If there is a single golden rule about not just the Camino, but walking in general, it is don’t start with shoes that haven’t been properly worn in first. While it might be tempting to turn up in Spain with gleaming new hiking boots, you’re playing with fire if you haven’t used them to the point that they always feel comfortable. It can sometimes take weeks to properly break in a pair of shoes and that period can sometimes be difficult and even painful. Now imagine having to do it on the Camino de Santiago.

However, it’s also worth being aware that those trainers you’ve had for ten years that are always a cosy fit might not provide the level of protection and support needed to walk day in and day out.

Again, planning ahead is important here. Decide on what equipment you’ll be using and give yourself enough time to get used to it.

Uwalk Preparing for the Camino: Advice from Siobhán Treacy



Your training schedule will entirely depend on your level of fitness but if you do want to up your kilometres before arriving in Spain, it’s vital to do it gradually to allow your body to get accustomed.

A 12-week program is often discussed when talking about the Camino, which gives you just enough time to acclimate your body, without the need for the kind of training required for a marathon.

Most training schedules require you to only walk three days each week – say, Tuesday and Thursday for shorter periods and a longer session on the weekend. As the weeks progress, you must begin practising on more and more challenging gradients. It’s all well and good walking for 25 km on flat ground, but try 5 km in the mountains and you’ll really know where you stand.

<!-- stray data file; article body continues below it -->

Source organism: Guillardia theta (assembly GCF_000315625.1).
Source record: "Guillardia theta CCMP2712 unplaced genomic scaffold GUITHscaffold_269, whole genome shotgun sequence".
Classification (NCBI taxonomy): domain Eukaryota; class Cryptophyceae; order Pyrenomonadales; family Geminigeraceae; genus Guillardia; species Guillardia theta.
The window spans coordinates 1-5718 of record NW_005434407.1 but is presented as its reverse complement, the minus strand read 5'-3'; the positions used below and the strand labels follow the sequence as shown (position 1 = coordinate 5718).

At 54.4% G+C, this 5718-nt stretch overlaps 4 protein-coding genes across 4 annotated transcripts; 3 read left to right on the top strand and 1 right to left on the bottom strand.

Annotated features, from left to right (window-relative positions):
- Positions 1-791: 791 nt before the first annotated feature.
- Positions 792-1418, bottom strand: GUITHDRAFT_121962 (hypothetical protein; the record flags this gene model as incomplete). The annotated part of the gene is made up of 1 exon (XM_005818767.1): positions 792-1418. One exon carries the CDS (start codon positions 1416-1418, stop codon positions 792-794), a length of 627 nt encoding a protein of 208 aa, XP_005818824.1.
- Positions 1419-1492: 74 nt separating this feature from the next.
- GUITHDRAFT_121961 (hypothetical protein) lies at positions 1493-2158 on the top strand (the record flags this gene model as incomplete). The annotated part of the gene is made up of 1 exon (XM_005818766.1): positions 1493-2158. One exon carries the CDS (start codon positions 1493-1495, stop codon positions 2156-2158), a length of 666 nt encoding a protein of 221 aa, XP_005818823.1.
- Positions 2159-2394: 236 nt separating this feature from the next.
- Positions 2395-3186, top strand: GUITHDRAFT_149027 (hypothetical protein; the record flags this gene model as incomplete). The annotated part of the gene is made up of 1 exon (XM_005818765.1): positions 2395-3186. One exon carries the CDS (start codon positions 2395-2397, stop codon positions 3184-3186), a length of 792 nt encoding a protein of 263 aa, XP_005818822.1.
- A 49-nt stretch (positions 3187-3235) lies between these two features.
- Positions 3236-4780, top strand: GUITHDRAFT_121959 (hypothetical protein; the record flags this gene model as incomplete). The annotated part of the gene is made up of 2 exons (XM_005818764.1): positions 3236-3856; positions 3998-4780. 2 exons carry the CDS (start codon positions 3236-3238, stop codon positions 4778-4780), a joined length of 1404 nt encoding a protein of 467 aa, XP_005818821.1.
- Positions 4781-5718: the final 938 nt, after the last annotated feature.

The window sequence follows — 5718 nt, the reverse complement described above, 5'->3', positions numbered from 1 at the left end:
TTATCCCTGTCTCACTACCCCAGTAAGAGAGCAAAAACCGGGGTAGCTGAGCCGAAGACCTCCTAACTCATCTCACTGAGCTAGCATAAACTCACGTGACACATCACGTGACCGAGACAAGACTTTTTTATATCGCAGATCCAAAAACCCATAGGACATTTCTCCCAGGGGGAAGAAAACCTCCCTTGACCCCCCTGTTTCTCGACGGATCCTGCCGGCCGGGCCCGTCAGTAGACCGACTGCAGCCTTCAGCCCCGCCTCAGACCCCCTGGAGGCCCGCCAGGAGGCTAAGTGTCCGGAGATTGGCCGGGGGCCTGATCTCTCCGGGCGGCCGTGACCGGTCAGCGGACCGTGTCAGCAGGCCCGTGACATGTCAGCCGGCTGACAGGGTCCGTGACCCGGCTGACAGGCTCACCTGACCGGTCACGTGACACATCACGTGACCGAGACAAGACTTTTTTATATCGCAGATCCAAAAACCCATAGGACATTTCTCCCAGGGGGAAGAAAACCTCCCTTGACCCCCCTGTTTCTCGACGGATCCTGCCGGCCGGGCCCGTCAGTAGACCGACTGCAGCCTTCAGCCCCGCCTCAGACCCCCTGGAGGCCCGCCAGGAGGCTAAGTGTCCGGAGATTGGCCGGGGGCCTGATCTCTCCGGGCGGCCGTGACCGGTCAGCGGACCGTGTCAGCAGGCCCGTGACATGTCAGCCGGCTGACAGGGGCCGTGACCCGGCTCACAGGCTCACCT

It’s also a good idea to mix in some general strength training in some of your weeks. This can be done at the gym or simply at home but is designed to strengthen specific muscles that are going to be tested to their limits. You can read more about strength training for walkers here.


Uwalk.ie Training for the Camino


Group 1 – Weeks 1-3

Take things easy in your first few weeks and do most of your training on flat ground.

Week Tuesday Thursday Saturday
1 30 mins 30 mins 1 hour
2 45 mins 45 mins 2 hours
3 45 mins 45 mins 3 hours


Group 2 – Weeks 4-6

In the second group, try and introduce some gentle hills here and there.

Week Tuesday Thursday Saturday
4 1 hour 1 hour 3 hours
5 1 hour 1 hour 4 hours
6 1 hour 1 hour 5 hours


Group 3 – Weeks 7-9

In group 3, it’s a good idea to begin walking on some steep hills. Don’t overdo it and if you feel that your body isn’t ready, then simply dial it back.